Literally meaning ‘porous bones’, this is a chronic degenerative condition that increases susceptibility to bone fractures. It develops over many years as a result of slow demineralization of the bones and may be diagnosed only after bones break or after a routine bone density scan. One out of every four women and one out of every eight men develop osteoporosis in later years and it is a major contributor to hospitalizations in the elderly.
Throughout life bones are constantly being broken down and rebuilt and there is a steady turnover of minerals in the bones. Calcium is the most abundant mineral in bone but phosphorus is also significant and magnesium, zinc boron and vitamin D are required for proper metabolism of calcium.
The best way to treat osteoporosis is through prevention. The matrix of bone (ie the infrastructure of the bone) is determined by the age of 30 and there after all you can do is maintain mineralization. Thus you need to start in youth to prevent problems of old age. But whatever your age and bone density status it is never too late to start.
- Avoid excessive consumption of meat because the high acid residue of meat metabolism requires calcium to neutralize it and this can be drawn from the bones. Vegetarian diet favors optimal phosphorous/calcium ratio, more so than dairy and meat products
- Cigarette smoking, alcohol consumption, sugar and coffee enhance calcium loss from bones
- Eat lots of foods rich in calcium (see over).
- Some studies indicate that foods such as spinach, chard, beet greens and chocolate contain calcium oxalate that bind with calcium preventing its absorption, thereby increase the tendency of developing osteoporosis
- Phytic acid found in whole wheat and some other whole grains will bind calcium in the gut and reduce absorption. Avoid eating whole grains at the same time as taking your calcium supplement.
- Several drugs such as steroids and many antibiotics cause osteoporosis, especially if taken over long periods of time
- Take regular, weight bearing exercise such as fast walking or lifting weights. 45 minutes 3 – 5 times weekly is recommended.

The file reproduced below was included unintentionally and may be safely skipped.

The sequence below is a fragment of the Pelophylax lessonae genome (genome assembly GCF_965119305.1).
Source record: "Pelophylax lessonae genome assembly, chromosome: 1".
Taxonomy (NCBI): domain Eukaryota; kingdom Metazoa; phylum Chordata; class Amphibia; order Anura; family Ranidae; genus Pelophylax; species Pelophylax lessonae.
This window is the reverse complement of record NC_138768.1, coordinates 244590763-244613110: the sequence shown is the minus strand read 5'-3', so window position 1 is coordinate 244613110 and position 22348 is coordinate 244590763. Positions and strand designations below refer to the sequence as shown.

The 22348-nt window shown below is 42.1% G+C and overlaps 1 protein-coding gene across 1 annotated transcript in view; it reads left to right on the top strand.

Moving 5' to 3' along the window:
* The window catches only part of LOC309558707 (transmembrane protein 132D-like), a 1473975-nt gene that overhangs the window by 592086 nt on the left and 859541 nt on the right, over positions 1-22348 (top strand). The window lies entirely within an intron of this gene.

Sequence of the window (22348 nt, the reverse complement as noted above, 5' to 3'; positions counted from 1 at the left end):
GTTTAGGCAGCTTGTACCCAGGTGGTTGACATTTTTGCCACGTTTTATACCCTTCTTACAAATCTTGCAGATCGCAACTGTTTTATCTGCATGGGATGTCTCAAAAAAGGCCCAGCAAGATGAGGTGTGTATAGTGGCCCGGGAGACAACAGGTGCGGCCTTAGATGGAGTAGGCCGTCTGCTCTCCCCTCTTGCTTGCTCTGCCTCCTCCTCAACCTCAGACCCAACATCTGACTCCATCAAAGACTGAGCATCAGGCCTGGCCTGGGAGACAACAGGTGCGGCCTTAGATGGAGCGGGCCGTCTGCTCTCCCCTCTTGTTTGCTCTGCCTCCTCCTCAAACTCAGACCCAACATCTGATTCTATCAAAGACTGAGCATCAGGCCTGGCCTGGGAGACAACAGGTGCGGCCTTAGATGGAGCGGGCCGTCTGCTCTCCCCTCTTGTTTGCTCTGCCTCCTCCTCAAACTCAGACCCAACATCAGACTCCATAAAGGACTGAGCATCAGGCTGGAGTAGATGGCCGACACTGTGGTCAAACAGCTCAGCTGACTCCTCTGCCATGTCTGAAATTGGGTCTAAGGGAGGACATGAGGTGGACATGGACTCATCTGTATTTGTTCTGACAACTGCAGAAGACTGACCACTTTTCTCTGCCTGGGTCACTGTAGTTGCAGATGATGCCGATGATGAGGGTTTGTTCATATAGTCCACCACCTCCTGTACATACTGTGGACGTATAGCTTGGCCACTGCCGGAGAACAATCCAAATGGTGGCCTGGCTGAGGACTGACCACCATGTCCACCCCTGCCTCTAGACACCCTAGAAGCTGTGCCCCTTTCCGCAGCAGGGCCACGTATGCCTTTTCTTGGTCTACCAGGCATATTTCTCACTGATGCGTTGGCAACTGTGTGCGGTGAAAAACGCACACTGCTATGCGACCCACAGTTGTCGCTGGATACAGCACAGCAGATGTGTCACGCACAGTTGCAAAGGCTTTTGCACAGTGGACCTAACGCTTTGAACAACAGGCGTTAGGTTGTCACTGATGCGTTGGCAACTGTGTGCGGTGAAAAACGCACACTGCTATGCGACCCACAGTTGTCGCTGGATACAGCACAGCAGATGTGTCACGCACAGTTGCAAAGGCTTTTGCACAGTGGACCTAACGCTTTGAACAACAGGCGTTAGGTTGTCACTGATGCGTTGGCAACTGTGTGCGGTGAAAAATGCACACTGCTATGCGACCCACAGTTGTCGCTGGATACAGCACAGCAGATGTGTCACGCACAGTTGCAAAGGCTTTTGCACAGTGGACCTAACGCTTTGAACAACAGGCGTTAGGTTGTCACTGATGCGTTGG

- Sun bathing daily if possible, avoiding strong mid day sun, to enhance vitamin D production
- Eat lots of green leafy vegetables and adequate sources of protein. a meat-free diet is best with plenty of fruits, vegetables, legumes, whole grains (such as brown rice, barley and millet), nuts, sprouted seeds and beans, and fermented dairy foods such as kefir and yogurt.
- Foods rich in useful vitamins and minerals include sesame seeds and tahini, almonds, millet, barley, kale, celery, okra, collards, turnip greens, mustard greens.
- Foods rich in phyto-estrogens that may help to hold calcium in bones include soy products, yams, apples, cherries, olives, plums, carrots, tomatoes, peanuts, brown rice, oats and barley.
- Taking extra calcium foods just before bed is useful
- Avoid soda pop and canned drinks and all caffeinated drinks. Avoid also all refined sugars and white flour products.
- Salad should contain lemon juice or cider vinegar to increase calcium absorption
- Milk and dairy sources are not a very good source of absorbable calcium and should not be increased in the diet
Vitamins and Minerals
- Vitamin B complex – 25 to 50 mg two to three times per day
- Vitamin C – 1000 to 2000 mg two to four times per day or to bowel tolerance
- Vitamin D – 400 to 1000 mg per day
- Calcium orotate or citrate – 1000 to 1500 mg per day, best source
- Magnesium – 400 mg two times per day
- Vitamin E – 400 to 800 IU per day
- Apple cider vinegar, water and honey: one to two times per day
- Digestive enzymes and hydrochloric acid
- Cod liver oil or Halibut liver oil
Sources of Dietary Calcium (mg. / 100 g)
|Milk products||Nuts, seeds & beans|
|Cows milk||120||Soya flour||250|
|Cottage cheese||60||Red kidney beans||140|
|Vegetables & fruit||Blackstrap molasses||579|
|Dried figs||280||Egg yolk||130|
|Turnip greens||250||Cocoa powder||130|